Research suggests there's one remarkably simple behavior that separates ultra-successful people from the rest.
How many times do we look at one aspect of our lives or another — be it weight, stress, or finances — and wish it were different? Or that we knew how to change it?
Carol Dweck, a researcher from Stanford University, spent over 3 decades trying to solve this common problem, and get to the root of why some people are able to figure out and overcome new challenges, while others failed.
The answer was quite simple, actually. She found that there were two different approaches to life and resulting behaviors that separated the ultra-successful from the rest.
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These two habits are known as the "fixed mindset" and "growth mindset":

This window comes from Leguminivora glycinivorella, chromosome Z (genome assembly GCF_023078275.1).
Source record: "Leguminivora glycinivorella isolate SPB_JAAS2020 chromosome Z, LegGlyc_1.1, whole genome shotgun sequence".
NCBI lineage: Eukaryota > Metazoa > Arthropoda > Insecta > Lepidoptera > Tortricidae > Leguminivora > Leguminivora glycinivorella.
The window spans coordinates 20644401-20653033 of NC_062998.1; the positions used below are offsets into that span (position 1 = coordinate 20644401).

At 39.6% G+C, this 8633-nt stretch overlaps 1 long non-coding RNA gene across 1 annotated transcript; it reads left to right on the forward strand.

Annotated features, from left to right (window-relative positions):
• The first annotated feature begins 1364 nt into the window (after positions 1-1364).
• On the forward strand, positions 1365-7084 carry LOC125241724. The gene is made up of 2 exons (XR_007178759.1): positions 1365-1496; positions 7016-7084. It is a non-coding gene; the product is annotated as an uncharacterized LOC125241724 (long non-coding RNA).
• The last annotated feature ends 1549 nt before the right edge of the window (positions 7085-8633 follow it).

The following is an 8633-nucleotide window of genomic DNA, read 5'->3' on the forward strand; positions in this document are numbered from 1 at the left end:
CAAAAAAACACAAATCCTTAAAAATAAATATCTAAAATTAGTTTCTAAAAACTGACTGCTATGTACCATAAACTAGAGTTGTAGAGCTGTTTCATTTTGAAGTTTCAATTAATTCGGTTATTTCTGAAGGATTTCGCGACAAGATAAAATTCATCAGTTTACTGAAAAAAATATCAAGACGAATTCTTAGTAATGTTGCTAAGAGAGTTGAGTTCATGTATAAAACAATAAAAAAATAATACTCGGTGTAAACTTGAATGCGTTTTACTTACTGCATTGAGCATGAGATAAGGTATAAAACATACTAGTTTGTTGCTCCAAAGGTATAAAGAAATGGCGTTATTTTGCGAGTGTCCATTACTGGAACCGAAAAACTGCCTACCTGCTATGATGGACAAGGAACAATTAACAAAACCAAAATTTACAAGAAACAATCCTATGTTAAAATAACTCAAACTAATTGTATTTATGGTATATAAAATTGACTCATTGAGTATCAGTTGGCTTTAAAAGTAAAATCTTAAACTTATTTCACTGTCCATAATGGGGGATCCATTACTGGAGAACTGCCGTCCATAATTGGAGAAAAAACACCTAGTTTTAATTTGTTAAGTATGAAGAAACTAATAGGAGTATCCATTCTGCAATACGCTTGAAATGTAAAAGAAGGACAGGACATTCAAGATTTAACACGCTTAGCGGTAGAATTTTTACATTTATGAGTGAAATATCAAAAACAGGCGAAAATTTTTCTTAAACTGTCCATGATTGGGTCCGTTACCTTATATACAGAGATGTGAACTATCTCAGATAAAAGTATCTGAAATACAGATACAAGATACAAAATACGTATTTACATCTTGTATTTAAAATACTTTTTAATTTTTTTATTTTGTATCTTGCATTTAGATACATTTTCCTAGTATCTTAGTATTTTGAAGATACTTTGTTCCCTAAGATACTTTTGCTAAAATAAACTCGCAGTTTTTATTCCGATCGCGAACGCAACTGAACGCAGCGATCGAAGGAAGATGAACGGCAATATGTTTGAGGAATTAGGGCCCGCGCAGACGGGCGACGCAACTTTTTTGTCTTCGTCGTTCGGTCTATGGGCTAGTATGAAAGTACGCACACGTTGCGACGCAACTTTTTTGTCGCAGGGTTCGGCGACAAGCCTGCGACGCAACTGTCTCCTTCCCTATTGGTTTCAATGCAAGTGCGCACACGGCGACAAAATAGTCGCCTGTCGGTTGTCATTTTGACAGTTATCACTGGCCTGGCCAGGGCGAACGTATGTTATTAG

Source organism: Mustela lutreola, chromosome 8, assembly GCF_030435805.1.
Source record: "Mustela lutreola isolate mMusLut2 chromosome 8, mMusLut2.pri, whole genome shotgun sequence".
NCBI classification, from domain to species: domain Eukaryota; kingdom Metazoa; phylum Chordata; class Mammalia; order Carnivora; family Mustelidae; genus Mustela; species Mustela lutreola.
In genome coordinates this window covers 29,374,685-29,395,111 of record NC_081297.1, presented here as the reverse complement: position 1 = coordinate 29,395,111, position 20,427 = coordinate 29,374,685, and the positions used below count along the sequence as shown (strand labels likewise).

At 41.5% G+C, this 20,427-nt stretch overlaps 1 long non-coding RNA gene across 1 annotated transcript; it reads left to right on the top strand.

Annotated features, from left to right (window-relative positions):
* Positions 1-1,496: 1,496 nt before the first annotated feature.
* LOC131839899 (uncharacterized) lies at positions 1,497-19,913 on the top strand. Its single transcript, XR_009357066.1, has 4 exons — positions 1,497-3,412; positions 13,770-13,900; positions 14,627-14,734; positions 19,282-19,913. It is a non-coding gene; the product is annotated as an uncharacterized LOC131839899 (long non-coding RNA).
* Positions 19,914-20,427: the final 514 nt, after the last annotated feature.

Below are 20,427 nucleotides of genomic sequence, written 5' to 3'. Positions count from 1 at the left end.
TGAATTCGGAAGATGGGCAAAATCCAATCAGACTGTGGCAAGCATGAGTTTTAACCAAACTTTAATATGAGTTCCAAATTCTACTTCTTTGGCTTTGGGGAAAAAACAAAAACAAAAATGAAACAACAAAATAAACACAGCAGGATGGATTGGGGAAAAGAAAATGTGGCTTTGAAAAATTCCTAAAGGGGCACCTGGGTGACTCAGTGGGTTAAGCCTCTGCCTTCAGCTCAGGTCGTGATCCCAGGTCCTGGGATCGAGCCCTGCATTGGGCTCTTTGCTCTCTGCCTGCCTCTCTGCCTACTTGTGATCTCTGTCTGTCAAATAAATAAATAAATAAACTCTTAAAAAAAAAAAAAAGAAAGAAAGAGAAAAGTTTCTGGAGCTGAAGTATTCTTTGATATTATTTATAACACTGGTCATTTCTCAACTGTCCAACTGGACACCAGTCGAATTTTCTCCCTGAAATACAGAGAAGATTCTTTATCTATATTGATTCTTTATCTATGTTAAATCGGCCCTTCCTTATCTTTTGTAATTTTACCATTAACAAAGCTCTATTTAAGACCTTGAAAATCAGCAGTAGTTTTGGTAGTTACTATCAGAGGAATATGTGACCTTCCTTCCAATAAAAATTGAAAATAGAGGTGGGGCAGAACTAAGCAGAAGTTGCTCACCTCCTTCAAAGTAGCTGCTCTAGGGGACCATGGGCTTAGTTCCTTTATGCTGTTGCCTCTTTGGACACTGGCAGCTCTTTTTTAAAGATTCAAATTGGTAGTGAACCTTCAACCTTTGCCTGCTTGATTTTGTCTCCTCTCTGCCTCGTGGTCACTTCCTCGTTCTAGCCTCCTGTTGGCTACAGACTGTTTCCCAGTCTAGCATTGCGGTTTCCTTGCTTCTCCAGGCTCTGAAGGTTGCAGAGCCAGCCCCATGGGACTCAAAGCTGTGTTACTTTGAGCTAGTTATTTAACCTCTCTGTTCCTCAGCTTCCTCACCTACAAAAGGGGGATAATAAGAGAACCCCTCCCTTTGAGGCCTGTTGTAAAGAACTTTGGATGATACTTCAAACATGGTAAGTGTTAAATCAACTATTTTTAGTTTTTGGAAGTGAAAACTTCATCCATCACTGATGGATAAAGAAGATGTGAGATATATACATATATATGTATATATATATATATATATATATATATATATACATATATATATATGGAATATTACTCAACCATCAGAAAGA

A "fixed mindset" assumes that our character, intelligence, and creative ability are static givens which we can't change in any meaningful way.
They think success is the affirmation of that inherent intelligence, an assessment of how those givens measure up against an equally fixed standard; striving for success and avoiding failure at all costs become a way of maintaining the sense of being smart or skilled.
A "growth mindset," on the other hand, thrives on challenge and sees failure not as evidence of un-intelligence but as a heartening springboard for growth and for stretching our existing abilities.
These two very different approaches, Dweck's research found, are at the root of whether some people become the best in their field while others languish.